It’s important to pay your monthly health insurance premium in full to your insurance company — not the Health Insurance Marketplace — by the due date.
If you miss a monthly premium payment
Your health insurance company could end your coverage if you fall behind on your monthly premiums.
But before your insurance company can end your coverage, you have a short period of time to pay called a "grace period."
The health insurance grace period is usually 90 days — if both of the following are true:
Note: If you don’t qualify for a premium tax credit, your grace period may be different. Contact your State Department of Insurance for information on grace periods in your state.
If you reach the end of your grace period
It's important to pay all outstanding insurance premiums during a grace period so your health insurance company doesn't end your coverage.
The 90-day health insurance grace period starts the first month you fail to pay, even if you make payments for following months. For example:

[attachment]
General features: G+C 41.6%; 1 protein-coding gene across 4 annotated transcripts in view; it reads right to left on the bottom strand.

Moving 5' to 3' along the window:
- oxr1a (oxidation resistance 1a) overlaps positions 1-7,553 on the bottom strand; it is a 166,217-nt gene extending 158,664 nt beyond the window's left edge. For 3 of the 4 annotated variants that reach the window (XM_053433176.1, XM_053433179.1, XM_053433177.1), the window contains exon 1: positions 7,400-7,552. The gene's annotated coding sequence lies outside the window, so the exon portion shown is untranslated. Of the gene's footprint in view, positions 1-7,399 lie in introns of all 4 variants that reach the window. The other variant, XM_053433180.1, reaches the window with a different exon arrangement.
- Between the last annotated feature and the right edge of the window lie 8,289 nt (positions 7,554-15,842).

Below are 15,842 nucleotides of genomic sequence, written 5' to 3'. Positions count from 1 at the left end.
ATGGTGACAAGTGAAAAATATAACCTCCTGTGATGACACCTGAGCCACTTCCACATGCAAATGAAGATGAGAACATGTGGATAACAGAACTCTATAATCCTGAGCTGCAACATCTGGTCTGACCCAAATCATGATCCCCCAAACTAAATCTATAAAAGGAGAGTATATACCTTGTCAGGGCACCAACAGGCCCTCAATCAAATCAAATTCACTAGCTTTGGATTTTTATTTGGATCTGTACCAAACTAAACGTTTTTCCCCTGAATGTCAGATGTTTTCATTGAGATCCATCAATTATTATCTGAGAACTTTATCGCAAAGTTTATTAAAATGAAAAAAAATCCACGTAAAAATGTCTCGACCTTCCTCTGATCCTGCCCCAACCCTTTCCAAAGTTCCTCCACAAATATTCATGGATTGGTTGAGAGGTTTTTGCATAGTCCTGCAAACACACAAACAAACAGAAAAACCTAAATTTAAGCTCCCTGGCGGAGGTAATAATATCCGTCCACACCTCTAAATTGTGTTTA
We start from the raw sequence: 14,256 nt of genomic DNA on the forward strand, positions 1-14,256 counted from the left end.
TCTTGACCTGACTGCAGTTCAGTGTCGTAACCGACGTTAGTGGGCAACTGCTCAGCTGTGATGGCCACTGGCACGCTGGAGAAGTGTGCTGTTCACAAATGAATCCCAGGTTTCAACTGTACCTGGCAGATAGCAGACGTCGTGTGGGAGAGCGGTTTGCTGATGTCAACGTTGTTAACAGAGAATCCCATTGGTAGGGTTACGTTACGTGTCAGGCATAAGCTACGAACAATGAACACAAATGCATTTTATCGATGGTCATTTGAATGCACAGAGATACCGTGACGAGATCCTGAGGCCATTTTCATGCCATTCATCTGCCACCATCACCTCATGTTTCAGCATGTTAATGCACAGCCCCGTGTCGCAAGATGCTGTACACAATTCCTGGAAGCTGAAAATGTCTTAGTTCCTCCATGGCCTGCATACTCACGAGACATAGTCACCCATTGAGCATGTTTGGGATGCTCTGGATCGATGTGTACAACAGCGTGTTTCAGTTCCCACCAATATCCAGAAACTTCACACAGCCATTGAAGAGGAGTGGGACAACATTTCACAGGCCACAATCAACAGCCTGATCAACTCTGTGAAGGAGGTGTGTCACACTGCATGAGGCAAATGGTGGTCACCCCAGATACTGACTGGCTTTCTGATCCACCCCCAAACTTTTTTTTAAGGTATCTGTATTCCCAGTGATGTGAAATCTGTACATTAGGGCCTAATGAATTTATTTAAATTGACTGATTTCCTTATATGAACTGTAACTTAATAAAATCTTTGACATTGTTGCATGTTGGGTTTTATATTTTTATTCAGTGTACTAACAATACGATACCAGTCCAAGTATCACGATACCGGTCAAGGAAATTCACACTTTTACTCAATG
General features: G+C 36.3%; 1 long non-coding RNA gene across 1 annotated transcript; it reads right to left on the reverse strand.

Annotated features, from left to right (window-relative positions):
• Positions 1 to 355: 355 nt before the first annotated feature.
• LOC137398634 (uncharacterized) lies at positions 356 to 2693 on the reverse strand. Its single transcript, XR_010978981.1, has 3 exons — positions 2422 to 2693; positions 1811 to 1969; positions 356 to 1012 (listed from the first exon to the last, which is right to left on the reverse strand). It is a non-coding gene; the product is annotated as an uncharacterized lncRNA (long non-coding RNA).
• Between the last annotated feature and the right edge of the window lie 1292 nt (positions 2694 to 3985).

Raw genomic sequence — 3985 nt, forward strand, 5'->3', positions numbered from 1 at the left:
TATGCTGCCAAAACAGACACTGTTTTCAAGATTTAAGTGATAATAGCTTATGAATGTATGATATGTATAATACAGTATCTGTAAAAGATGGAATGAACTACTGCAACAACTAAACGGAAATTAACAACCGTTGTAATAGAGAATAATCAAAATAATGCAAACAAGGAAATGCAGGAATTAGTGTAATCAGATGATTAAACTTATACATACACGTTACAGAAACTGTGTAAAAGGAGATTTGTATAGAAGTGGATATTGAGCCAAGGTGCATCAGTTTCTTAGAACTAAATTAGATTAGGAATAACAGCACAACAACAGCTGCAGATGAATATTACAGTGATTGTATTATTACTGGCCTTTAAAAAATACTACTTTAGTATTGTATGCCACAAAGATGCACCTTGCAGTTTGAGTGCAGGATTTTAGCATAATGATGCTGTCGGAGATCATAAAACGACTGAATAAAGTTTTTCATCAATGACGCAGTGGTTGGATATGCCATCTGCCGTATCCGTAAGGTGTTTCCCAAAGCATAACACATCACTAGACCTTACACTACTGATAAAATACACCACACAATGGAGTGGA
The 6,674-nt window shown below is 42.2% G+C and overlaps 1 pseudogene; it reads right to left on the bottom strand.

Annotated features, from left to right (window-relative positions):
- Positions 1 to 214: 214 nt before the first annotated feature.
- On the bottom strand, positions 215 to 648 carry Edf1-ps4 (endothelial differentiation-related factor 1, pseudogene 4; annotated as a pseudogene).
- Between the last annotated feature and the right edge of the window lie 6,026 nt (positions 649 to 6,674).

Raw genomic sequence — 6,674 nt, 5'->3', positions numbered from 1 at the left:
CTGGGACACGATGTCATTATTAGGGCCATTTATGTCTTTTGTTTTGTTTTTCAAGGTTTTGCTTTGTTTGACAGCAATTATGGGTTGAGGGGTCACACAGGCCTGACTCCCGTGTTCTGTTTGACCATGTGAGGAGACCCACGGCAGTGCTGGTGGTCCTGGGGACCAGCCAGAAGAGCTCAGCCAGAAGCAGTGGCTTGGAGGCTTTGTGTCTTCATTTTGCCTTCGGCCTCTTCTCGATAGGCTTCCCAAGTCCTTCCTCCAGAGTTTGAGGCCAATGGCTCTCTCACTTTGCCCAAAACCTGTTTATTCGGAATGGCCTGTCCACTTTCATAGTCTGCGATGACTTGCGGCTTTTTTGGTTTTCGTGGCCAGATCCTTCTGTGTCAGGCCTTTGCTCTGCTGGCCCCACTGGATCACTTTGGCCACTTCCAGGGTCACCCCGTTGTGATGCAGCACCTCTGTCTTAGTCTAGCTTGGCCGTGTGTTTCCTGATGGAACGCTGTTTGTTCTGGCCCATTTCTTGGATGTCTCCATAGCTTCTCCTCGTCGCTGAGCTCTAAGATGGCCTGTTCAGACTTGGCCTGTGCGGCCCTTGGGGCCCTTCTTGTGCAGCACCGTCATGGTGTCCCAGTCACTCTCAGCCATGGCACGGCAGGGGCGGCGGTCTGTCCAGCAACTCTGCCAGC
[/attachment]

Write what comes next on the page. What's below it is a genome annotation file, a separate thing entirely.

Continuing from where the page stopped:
- You don't make your premium payment for May.
- You submit premium payments on time for June and July, but still haven’t paid for May.
- Your grace period ends July 31 (90 days from May 1).
- If you haven't paid your May premium by July 31 you lose coverage retroactive to the last day of May.
If your health coverage is terminated due to non-payment
If your health insurance company ends your coverage because you didn't pay all outstanding health insurance premium payments in full by the end of your grace period:
- You have the right to appeal your health insurance company’s decision if you believe your coverage was wrongly terminated.
- Outside Open Enrollment, you don't qualify for a Special Enrollment Period if you lose coverage due only to non-payment. (You may qualify for other reasons.)
- If your coverage ends due to non-payment and you aren’t enrolled in Marketplace coverage in mid-December of that year, you aren't eligible to be automatically re-enrolled for the following year.
- When you apply and are found eligible to enroll in a Marketplace plan, you may be able to enroll in the same plan you lost if it’s still available. The health insurance company can't refuse you based on failure to pay for previously owed and unpaid premiums. It can't apply any payment for the new enrollment toward the outstanding debt from the terminated enrollment.
- Whether you choose a new plan or the plan you were terminated from, you must pay your first premium to the insurance company to complete your enrollment.